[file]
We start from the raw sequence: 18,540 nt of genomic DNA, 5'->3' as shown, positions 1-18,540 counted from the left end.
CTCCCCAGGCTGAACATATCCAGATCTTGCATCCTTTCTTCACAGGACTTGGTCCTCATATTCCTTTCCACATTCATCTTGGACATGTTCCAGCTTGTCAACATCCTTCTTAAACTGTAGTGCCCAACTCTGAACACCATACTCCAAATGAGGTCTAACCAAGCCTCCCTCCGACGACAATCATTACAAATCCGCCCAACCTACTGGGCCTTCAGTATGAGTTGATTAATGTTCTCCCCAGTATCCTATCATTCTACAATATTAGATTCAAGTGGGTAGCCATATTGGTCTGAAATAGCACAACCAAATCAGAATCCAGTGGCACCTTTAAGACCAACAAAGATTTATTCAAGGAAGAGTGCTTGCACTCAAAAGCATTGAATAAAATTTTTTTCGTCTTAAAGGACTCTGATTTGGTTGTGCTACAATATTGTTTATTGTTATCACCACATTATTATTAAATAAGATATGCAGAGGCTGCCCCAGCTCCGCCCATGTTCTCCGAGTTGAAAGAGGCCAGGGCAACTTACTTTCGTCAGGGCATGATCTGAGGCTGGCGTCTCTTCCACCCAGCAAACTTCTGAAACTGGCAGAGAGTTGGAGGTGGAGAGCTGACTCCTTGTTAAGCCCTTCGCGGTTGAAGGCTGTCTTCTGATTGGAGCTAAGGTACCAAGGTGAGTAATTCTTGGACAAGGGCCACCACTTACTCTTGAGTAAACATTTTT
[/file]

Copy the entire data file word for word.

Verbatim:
We start from the raw sequence: 18,540 nt of genomic DNA, 5'->3' as shown, positions 1-18,540 counted from the left end.
CTCCCCAGGCTGAACATATCCAGATCTTGCATCCTTTCTTCACAGGACTTGGTCCTCATATTCCTTTCCACATTCATCTTGGACATGTTCCAGCTTGTCAACATCCTTCTTAAACTGTAGTGCCCAACTCTGAACACCATACTCCAAATGAGGTCTAACCAAGCCTCCCTCCGACGACAATCATTACAAATCCGCCCAACCTACTGGGCCTTCAGTATGAGTTGATTAATGTTCTCCCCAGTATCCTATCATTCTACAATATTAGATTCAAGTGGGTAGCCATATTGGTCTGAAATAGCACAACCAAATCAGAATCCAGTGGCACCTTTAAGACCAACAAAGATTTATTCAAGGAAGAGTGCTTGCACTCAAAAGCATTGAATAAAATTTTTTTCGTCTTAAAGGACTCTGATTTGGTTGTGCTACAATATTGTTTATTGTTATCACCACATTATTATTAAATAAGATATGCAGAGGCTGCCCCAGCTCCGCCCATGTTCTCCGAGTTGAAAGAGGCCAGGGCAACTTACTTTCGTCAGGGCATGATCTGAGGCTGGCGTCTCTTCCACCCAGCAAACTTCTGAAACTGGCAGAGAGTTGGAGGTGGAGAGCTGACTCCTTGTTAAGCCCTTCGCGGTTGAAGGCTGTCTTCTGATTGGAGCTAAGGTACCAAGGTGAGTAATTCTTGGACAAGGGCCACCACTTACTCTTGAGTAAACATTTTT